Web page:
Fine. That's your opinion and you're entitled to it. In the liberal world, the elites dream up a way of thought and everyone has to ascribe to it. Here in the conservative world, people are free to think what they want to think. Thus, if that's what you want to believe, more power to you.
But thank God, I don't have to think the same way as you do. I confess to remembering when colored wasn't considered offensive. You can change your lexicon if you like, but I can warn you is that changing words don't really change people's perceptions. Consider the evolution from colored to negro to black to Afro-American to African-American ... do you think that made any difference to Snoop Dogg or to the guy with the shot-gun in his pick-up? It did not. Rather, evolving lexicon is nothing more than a sign of weakness and cultural insecurity.
It doesn't matter if you look down on Mic's / Hooligans / Irishmen. They aren't going to change their name. It doesn't matter if you say Jew nicely or if you say it with a derogatory tone: a Jew is still proud to be a Jew. Thusly, those of us who remember Oriental, Chinaman, et. al. aren't going to change our way of speach because to do so would be an insult to our fathers and their fathers before them. Is it quite alright with you if traditionalists keep on doing what they have always done? Or do you feel the need to impose your perceptions and connotations upon everyone around you?Everwill 13:52, 5 April 2007 (EDT)
- You seem to have a pretty poor understanding of the way language and cognitive science work. Language constantly evolves, and yes, that means words that were once considered inoffensive become offensive and vice versa. Words are defined by how they are used, they are not used by how they are defined. If you don't believe me, check out how words get into the dictionary. Read The Professor and the Madman.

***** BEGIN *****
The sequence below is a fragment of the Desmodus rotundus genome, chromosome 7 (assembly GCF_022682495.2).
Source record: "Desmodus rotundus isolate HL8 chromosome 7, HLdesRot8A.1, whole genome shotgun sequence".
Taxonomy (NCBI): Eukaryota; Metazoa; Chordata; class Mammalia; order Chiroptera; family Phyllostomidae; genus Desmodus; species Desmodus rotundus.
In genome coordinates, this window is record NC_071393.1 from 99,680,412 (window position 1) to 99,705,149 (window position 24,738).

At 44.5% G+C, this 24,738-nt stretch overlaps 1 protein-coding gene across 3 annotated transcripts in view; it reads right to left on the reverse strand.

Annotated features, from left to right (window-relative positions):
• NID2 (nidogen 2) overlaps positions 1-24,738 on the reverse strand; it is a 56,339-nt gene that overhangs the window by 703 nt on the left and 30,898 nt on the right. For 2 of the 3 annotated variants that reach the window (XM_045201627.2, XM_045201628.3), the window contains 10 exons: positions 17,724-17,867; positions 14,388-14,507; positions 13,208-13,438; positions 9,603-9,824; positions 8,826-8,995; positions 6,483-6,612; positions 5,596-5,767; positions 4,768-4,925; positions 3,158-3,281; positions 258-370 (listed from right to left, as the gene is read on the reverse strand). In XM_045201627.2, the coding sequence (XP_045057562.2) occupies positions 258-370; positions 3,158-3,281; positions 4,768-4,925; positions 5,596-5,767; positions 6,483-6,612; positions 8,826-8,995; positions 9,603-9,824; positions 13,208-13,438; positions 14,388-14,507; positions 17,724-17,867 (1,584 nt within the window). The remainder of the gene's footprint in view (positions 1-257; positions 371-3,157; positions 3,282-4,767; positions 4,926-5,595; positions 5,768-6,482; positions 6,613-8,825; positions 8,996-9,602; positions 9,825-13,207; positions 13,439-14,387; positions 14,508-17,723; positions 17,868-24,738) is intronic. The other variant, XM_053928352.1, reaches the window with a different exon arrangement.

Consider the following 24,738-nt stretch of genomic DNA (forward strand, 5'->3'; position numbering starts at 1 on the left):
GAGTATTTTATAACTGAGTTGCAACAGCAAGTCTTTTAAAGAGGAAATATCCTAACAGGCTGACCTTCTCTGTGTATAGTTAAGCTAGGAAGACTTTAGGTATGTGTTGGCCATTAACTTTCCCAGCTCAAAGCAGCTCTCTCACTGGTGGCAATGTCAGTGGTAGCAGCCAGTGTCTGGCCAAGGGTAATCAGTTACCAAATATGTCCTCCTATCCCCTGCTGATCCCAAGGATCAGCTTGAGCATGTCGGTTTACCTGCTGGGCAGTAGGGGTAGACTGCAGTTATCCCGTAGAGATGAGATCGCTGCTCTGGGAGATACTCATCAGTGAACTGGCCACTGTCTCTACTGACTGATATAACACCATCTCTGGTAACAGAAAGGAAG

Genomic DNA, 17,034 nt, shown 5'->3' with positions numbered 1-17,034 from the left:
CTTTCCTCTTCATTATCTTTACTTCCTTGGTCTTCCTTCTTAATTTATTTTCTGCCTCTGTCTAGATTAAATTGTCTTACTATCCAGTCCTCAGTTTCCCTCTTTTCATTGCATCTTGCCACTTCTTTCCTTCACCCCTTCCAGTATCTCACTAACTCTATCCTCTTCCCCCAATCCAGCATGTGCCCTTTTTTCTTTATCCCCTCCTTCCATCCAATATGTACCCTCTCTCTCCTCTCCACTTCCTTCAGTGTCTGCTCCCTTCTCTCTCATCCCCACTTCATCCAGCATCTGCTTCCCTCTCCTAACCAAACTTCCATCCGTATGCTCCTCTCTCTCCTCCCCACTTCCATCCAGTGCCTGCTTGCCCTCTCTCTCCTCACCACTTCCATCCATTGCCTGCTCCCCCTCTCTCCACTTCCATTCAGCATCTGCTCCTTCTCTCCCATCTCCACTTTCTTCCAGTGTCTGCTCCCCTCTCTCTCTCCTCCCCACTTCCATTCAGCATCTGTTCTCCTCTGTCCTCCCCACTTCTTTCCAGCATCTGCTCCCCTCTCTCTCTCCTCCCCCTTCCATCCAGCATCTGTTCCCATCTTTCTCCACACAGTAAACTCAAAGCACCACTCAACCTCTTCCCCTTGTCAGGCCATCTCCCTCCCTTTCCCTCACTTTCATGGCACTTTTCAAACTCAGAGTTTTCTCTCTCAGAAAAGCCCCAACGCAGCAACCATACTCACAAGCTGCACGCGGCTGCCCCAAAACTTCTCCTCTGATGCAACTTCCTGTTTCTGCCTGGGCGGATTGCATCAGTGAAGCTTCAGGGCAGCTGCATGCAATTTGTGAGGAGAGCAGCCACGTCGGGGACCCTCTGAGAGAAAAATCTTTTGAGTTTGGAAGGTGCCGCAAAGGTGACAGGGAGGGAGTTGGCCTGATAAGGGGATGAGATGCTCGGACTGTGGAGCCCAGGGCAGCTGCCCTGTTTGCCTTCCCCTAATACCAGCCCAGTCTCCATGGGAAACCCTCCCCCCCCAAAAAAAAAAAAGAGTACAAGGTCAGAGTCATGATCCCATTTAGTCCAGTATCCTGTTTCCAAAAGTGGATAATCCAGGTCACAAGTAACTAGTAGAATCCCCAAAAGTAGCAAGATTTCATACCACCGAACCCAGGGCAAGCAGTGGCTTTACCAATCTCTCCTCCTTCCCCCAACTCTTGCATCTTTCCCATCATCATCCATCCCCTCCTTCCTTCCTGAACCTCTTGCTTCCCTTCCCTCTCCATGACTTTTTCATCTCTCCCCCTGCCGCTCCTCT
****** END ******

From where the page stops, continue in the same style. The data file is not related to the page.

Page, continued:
- And as any good politician or speechwriter will tell you, words mean things. The other ethicity terms are adjectives used to describe people. China is a noun... it's a thing. It is inherently derogatory. Oriental is ethnocentric in the extreme, as is Occidental. Normal people are here, those other people are from the East (Note, this is also flatearthcentric).
- And you missed a step in the progression of what African Americans are called.
- You can refer to people however you like. That's your right, I'm not going to deny it. What I'm wondering is if Conservapedia wants to be known as ethnocentric and derogatory. Is that what conservapedia wants? Myk 14:04, 5 April 2007 (EDT)
It's your opinion that those words are ethnocentric and derogatory. It's my opinion that that this assertion of yours is not only derogatory toward me and inflammatory toward Conservapedia, but that this type of name-calling is a tactic that has been used by liberals to great effect to guide the public debate.